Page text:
Have you recently been involved in a motor vehicle accident that was not your fault? In this post, we explain 4 common mistakes made by accident injury victims after a collision.
1. Assuming Injuries Are “Minor”
Being involved in an accident can alter a victim’s perspective on many things, including the extent of an injury. Our clients often speak of gratitude that their injuries weren’t worse, or even fatal. And while that is a reasonable and natural response, it can also lead some people to wrongly assume their injuries are “minor,” if they didn’t break a bone or lose consciousness.
While many soft tissue injuries heal quickly with conservative treatment, not all of them do. Before accepting that your injury is subject to the Minor Injury Regulation, talk to a lawyer about how the courts have interpreted and applied this legislation in other cases.
2. Talking To Every Insurance Adjuster That Calls
In the days and weeks immediately following an accident, there tends to be a flurry of paperwork and telephone calls. It is easy to lose track of which adjuster is calling about your vehicle damage, who is calling about your injuries, and who is supposed to be paying your no-fault accident benefits for treatment and time off work.
Your own insurance company should be your primary point of contact, and you are obligated to cooperate with them. However, the other driver’s insurance company may also try to contact you, hoping to get a statement about how the accident happened, and whether or not you sustained any injuries. They also often want injured parties to sign authorization forms, permitting the release of medical and financial information to their adjusters. We recommend speaking with a lawyer before signing or saying anything to the other driver’s insurance company.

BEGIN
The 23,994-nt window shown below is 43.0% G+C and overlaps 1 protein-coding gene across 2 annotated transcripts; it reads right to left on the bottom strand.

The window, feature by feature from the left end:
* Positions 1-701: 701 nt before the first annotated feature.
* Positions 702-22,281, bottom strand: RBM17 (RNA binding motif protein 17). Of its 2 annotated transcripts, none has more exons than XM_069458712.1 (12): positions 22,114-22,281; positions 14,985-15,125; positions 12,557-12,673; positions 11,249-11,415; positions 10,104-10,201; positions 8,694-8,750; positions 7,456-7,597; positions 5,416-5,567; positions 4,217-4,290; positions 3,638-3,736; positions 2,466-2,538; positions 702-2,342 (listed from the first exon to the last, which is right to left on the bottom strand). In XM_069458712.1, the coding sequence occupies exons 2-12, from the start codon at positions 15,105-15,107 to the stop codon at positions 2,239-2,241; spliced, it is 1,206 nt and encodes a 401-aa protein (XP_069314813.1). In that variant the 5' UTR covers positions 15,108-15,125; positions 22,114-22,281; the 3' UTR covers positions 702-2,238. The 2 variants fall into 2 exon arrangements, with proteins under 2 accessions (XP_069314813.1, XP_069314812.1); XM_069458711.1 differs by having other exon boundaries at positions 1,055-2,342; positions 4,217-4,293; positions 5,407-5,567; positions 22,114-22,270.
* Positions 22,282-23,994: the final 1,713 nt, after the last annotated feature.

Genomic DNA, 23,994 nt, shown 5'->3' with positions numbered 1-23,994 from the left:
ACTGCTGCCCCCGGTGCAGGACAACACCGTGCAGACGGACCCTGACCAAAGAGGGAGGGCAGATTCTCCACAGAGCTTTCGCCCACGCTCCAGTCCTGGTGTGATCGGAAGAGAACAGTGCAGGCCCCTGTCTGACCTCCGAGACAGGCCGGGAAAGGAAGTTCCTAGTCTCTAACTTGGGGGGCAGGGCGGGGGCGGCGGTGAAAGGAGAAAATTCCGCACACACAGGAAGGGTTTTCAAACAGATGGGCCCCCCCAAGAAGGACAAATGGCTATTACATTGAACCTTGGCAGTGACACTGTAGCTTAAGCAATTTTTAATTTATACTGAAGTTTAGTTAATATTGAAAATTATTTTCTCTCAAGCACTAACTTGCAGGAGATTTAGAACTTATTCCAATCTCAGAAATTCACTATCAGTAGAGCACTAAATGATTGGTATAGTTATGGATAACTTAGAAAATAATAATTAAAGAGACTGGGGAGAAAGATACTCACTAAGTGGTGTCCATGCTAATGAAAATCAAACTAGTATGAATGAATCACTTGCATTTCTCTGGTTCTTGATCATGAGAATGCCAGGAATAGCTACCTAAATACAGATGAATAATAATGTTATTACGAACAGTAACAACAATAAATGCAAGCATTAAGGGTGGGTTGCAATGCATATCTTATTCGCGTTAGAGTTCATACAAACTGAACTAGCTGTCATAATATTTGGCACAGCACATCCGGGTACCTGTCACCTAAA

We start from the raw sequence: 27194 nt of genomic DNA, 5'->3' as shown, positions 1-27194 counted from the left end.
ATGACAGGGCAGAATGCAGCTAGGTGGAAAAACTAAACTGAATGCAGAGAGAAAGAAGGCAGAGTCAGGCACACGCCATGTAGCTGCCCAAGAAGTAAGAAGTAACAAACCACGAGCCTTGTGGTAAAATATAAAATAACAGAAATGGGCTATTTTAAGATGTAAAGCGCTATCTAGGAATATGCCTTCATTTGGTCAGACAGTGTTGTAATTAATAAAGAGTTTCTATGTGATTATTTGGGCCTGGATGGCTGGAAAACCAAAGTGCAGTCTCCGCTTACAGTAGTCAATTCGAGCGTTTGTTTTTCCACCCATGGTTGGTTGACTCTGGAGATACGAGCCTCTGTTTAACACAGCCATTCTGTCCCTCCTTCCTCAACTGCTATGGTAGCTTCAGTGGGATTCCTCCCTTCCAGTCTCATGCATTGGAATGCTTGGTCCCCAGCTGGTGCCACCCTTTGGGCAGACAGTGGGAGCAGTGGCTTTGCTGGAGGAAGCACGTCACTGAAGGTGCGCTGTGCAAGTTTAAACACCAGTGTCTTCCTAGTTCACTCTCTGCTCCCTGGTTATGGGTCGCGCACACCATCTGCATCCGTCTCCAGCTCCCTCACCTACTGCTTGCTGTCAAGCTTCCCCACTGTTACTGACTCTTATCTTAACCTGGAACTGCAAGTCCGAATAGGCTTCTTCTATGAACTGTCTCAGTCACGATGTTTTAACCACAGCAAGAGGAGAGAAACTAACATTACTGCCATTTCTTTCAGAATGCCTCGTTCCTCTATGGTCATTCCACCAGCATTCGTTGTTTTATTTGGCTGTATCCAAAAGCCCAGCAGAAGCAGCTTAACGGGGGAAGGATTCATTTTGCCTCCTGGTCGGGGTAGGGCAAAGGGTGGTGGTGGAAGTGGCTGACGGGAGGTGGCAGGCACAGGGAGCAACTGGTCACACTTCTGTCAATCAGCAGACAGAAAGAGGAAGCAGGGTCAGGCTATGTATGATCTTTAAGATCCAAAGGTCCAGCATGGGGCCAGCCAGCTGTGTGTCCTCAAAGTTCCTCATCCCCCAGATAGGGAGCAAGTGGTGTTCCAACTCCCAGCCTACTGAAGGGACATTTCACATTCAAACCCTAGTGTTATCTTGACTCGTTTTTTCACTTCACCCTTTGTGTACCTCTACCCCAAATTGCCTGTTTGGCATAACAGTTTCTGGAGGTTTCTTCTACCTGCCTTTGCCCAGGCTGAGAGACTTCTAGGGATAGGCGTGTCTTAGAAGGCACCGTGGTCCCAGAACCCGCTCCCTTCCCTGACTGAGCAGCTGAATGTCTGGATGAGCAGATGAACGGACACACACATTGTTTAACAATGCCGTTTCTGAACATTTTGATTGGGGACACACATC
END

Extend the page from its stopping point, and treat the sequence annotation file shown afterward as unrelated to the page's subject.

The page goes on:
3. Failing to See A Medical Doctor For Assessment
While healthcare providers like massage therapists, chiropractors, and physiotherapists are often actively involved in hands-on delivery of treatment, it is still important to be assessed by a medical doctor. A family physician can send you for further testing or diagnostic imaging, write prescriptions, and make referrals within the healthcare system if necessary. They can also provide impartial insight regarding the effectiveness of different types of treatment for your particular injury, without the perception an economic interest might be influencing that advice.
It is also a good idea to check back in with your doctor from time to time, to let them know what you have been doing for treatment and whether it is working. Your doctor can act as a “quarterback” in your recovery if you keep them updated. They may even need to re-assess a diagnosis if your injury is not responding to treatment as expected.
4. Settling Their Claims Too Soon
Accident victims who assume their soft tissue injuries are “minor” can be persuaded to quickly settle their claims for the “cap”, (a legislated amount for pain and suffering that is adjusted for inflation and announced by the Superintendent of Insurance each year). If the disability caused by a soft tissue injury persists and a chronic condition develops, a victim may be entitled to compensation outside the cap.